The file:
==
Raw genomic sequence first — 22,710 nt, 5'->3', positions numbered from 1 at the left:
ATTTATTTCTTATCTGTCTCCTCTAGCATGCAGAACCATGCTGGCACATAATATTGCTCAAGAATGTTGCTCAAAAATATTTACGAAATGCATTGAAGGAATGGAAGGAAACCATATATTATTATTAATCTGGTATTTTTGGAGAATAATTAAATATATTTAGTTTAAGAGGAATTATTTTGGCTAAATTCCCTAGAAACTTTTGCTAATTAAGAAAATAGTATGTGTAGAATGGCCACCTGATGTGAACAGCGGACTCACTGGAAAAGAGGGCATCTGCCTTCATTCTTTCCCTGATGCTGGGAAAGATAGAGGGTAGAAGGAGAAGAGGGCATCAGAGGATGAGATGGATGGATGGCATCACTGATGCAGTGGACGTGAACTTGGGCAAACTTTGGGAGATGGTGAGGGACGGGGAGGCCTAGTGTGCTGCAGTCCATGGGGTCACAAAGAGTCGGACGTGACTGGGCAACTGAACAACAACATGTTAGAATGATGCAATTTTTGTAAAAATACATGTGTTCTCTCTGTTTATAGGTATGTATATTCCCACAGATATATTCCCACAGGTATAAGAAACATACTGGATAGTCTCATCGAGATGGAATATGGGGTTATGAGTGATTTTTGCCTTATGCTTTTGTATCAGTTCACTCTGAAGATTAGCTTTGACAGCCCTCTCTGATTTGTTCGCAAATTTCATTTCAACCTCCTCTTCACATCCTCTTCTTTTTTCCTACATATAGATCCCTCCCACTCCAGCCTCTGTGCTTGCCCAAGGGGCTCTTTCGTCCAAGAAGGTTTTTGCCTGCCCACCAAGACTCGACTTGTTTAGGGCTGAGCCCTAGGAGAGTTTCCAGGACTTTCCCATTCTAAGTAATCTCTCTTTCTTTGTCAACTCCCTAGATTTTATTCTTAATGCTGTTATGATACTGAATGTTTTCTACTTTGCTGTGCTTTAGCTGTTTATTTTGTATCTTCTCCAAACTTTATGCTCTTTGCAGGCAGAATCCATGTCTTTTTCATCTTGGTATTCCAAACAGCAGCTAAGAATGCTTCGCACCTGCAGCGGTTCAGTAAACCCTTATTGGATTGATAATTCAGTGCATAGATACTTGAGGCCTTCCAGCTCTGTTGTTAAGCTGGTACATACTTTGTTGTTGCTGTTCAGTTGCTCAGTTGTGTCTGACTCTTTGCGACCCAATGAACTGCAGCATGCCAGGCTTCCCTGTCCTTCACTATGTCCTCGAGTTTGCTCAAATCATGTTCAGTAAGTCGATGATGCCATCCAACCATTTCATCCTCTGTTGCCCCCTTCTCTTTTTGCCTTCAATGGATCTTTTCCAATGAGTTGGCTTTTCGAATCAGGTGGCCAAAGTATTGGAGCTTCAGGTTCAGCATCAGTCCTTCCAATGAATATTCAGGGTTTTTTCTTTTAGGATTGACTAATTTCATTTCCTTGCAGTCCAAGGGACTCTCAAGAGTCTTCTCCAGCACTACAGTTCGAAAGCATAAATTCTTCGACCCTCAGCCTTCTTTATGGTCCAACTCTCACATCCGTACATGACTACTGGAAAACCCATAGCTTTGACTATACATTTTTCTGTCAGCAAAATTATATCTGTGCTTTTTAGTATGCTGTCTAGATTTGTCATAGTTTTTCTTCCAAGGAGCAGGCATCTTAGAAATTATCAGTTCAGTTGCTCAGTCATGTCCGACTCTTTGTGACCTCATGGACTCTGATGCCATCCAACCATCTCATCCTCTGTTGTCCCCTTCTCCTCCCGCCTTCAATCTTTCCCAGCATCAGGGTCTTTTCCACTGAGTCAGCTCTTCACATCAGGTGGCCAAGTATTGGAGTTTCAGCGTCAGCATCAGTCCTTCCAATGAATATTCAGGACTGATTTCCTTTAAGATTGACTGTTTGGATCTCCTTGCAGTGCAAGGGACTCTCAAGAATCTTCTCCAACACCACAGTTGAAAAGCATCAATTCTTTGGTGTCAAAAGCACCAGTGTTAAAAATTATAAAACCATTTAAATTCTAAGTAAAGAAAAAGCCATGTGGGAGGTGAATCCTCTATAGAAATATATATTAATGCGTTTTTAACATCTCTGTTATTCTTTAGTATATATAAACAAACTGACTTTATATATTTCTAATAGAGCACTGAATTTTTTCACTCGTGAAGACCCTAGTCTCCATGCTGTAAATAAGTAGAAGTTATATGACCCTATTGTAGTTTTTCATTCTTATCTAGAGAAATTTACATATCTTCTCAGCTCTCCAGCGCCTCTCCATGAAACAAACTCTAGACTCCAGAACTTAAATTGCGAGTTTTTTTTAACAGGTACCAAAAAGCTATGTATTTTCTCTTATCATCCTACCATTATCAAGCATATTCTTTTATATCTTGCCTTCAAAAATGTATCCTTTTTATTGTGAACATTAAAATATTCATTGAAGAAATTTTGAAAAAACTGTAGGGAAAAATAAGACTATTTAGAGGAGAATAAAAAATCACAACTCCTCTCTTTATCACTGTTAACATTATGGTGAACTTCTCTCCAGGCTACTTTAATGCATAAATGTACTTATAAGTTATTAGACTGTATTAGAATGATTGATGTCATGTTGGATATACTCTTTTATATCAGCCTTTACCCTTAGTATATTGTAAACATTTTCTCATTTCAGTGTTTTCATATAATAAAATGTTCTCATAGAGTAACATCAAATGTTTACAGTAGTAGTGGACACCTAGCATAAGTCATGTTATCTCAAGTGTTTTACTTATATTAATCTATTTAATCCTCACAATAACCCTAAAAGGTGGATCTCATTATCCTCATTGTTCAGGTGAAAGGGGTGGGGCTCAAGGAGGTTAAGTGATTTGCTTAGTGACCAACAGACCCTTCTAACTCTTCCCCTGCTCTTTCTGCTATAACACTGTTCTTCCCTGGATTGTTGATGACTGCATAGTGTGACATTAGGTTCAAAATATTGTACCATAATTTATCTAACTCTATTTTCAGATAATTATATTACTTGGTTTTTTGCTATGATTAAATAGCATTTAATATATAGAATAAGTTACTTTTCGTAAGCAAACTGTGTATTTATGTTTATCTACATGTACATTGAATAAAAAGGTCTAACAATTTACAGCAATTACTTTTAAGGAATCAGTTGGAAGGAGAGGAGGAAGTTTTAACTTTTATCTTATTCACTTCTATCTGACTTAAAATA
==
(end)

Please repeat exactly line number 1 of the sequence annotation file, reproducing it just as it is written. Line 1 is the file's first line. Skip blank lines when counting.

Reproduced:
Raw genomic sequence first — 22,710 nt, 5'->3', positions numbered from 1 at the left: